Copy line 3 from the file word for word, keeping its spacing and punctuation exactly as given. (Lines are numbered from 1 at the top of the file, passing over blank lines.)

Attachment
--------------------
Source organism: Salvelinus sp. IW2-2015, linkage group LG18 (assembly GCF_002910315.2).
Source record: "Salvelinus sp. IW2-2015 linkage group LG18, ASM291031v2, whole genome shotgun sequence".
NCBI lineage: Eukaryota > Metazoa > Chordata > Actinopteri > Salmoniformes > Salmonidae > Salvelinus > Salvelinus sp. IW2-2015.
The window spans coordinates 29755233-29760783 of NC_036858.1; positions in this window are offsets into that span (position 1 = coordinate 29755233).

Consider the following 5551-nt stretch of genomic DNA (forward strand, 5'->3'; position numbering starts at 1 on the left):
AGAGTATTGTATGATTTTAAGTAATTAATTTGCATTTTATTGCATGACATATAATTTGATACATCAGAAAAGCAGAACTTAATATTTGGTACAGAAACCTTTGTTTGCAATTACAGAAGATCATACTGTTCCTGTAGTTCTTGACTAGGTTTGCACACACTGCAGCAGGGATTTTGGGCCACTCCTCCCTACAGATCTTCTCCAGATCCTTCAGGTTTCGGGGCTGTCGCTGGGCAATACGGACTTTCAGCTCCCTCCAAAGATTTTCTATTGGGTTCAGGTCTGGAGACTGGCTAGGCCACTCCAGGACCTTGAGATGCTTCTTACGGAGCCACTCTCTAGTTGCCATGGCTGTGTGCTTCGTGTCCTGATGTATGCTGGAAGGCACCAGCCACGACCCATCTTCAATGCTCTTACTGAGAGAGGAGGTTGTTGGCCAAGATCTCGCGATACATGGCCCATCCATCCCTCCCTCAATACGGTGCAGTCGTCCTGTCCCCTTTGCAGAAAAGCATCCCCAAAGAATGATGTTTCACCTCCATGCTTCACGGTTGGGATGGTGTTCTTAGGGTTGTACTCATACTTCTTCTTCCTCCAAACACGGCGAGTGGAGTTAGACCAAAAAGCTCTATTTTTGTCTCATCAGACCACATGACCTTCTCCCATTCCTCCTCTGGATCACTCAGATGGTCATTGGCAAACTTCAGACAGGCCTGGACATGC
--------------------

NCBI lineage: Eukaryota > Metazoa > Chordata > Actinopteri > Salmoniformes > Salmonidae > Salvelinus > Salvelinus sp. IW2-2015.